Fire-scarred cinemas await facelift, three years on

Two historical movie theaters in downtown Athens could be fully operational once more by the end of the year, if all goes according to plan in an initiative of the Museum of the City of Athens and the Vouros-Eutaxias Foundation with the support of Athens Mayor Giorgos Kaminis, who hopes that their relaunch could signal the rebirth of central Stadiou Street – once a vibrant shopping and entertainment thoroughfare and now a desolate stretch of closed shops.

It bodes well for the plan – though few know this fact – that the interior areas of both the Attikon and Apollon cinemas were untouched by the firebombs thrown by protesters in February 2012 during a violent riot that claimed the lives of three employees at Marfin Bank, located nearby on Stadiou Street. The exteriors of the two movie theaters, which are both located in the same once-beautiful block, were badly damaged.

“The fire was stopped at the last minute thanks to the efforts of a handful of firefighters and the cinemas’ operator, Giorgos Tsakalakis, and members of his family and staff on that fateful day,” says Antonis Vogiatzis, president of the board of directors for the Museum of the City of Athens, which is located nearby.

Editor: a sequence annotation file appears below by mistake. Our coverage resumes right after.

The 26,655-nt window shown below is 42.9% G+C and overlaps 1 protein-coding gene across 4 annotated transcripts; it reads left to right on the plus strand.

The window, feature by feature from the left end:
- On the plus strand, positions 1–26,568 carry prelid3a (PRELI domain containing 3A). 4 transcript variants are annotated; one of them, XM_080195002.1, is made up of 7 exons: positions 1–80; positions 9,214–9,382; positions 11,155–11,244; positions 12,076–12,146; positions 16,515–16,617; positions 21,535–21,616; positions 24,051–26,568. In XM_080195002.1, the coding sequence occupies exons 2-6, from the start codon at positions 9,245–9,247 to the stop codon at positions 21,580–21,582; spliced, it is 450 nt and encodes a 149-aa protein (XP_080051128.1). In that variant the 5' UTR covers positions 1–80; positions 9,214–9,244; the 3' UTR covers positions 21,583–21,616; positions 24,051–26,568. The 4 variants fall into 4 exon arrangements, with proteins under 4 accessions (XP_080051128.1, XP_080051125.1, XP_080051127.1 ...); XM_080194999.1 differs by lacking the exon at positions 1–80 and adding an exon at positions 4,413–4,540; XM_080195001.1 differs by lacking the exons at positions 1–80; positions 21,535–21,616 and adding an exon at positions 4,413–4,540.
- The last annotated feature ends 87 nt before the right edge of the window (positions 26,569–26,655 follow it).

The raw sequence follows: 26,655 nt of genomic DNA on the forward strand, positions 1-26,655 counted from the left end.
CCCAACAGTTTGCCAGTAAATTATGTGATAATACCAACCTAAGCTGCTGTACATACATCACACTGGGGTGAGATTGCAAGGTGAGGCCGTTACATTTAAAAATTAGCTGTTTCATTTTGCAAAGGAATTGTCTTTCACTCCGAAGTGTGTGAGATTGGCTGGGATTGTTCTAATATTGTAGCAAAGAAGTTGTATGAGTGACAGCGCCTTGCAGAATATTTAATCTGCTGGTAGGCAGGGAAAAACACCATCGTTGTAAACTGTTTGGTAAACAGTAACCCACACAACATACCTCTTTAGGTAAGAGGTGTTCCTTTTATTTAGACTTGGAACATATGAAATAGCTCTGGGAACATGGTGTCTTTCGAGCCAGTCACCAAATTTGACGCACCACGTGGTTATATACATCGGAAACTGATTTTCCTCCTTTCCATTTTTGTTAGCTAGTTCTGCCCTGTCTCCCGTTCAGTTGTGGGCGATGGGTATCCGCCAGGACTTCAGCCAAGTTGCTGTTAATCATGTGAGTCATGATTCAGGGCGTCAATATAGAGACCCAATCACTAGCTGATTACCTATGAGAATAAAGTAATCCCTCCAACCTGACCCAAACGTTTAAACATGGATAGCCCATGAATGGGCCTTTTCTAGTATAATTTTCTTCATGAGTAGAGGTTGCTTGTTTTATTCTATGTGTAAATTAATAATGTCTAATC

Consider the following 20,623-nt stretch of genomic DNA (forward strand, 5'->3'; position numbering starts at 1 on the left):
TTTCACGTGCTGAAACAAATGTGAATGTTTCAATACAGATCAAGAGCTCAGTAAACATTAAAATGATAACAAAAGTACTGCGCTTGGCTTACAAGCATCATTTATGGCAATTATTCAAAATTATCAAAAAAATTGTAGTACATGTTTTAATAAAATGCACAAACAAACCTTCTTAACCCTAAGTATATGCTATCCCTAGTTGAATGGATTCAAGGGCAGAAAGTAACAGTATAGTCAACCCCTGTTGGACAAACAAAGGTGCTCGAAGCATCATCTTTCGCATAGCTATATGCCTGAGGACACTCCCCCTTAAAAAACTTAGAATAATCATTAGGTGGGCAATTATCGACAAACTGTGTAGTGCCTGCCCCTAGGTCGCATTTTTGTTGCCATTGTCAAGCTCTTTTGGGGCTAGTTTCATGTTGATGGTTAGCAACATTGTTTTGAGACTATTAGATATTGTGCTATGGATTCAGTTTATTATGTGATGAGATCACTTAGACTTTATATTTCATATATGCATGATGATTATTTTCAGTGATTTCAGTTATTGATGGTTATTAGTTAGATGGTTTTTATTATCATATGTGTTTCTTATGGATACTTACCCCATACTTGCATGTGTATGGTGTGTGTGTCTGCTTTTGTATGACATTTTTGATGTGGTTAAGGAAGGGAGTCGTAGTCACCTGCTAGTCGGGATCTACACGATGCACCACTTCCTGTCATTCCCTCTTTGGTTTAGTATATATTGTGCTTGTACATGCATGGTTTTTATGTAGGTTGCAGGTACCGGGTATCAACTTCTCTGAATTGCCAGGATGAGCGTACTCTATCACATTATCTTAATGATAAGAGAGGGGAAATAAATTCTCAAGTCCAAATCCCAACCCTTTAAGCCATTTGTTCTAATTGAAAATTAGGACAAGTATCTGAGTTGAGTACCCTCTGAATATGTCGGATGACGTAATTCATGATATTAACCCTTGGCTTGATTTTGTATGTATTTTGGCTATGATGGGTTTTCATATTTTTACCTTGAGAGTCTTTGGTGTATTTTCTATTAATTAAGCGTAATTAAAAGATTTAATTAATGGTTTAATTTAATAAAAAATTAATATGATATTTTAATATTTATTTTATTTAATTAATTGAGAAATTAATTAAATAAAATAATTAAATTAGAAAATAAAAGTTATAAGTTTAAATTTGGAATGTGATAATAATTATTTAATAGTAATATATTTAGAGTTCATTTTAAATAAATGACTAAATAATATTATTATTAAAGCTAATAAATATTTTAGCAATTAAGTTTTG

The plan being put forward has a budget of approximately 700,000 euros, more or less equal to the insurance payout. It is based on a preliminary study by Ioannis Liakatas, an architect and professor emeritus at the National Technical University of Athens, as well as a member of the museum board. Liakatas has been commissioned to complete the study for the restoration of the Stadiou Street entrances to the two cinemas, strengthen parts of the building that were damaged by fire and later restore them completely.

The involvement of the City of Athens is key to the plan being brought to fruition as Kaminis hopes to help resolve a legal wrangle that dates back to 1989 between the Stamatis Dekozis-Vouros Foundation, which owns the building, and the Museum of the City of Athens – Vouros-Eutaxias Foundation.

The management of the Museum of the City of Athens is determined to make it work. “It would be a highly symbolic initiative and would have enormous benefits for the city center,” says Vogiatzis.

Both the Attikon and Apollon are insured but a claim has not been filed. Meanwhile, in a bid to get the ball rolling, the City of Athens waived the 200,000-euro fee for the construction license to restore the two facades, but since then nothing has been done to get the work started.